The Q&A Archives: Rutabaga

Question: Last year I planted rutabagas in raised beds. The lush leaves were 24-36 inches high but my rutabagas were long and thin. I do have clay soil. What did I do wrong and how can I correct it?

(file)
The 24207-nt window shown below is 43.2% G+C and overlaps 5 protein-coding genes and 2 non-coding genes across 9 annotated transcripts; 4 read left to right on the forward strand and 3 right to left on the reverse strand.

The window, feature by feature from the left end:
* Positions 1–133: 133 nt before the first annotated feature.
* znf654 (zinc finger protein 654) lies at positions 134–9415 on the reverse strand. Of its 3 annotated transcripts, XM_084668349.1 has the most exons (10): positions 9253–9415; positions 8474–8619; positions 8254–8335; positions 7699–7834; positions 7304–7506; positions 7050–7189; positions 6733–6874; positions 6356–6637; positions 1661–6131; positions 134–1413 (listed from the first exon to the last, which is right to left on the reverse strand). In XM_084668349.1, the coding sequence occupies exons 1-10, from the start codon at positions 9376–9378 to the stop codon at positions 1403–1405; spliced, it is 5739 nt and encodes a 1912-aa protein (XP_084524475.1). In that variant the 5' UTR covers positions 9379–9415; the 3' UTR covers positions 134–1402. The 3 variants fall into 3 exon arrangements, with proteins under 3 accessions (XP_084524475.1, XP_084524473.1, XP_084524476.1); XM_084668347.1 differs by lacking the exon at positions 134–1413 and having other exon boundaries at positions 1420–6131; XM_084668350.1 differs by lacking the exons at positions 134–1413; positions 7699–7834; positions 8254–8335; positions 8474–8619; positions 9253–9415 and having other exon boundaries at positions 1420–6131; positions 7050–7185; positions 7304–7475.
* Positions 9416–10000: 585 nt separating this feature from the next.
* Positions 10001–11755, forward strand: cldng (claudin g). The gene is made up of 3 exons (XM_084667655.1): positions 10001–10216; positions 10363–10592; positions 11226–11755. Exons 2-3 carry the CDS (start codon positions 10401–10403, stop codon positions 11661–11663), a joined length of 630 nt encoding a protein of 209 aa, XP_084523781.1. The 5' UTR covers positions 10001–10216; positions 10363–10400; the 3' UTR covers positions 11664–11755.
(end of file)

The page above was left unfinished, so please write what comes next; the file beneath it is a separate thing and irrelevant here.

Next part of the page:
Answer: Like all root vegetables, the leaves of rutabagas can deceive you into thinking the roots are as impressively large as the tops. Rutabagas can grow as large as 6 or 7 pounds, but they take well prepared soil and lots of moisture to reach their full potentials. Here are some basic growing hints for them: Rutabagas need cool nights as they mature. For this reason, it is best to grow them as a fall crop. Plant directly outdoors in the lat spring or early summer, about 15 weeks before the first expected frost, so the roots will mature in cool autumn weather. Rutabagas do well in medium-heavy soils such as yours, cultivated to a depth of 6". Sow seeds 1/2" deep and 1/2" apart, thinning to 8" apart. Then mulch the soil to keep down weeds and help conserve soil moisture. Soils moisture is critical as the plants mature, so water when necessary. Harvest roots just after the first frost, which improves the flavor, but before real freezes. (Freezing shortens their storage life.) After harvest, store in a root cellar, or any cool, dark place that remains above freezing.

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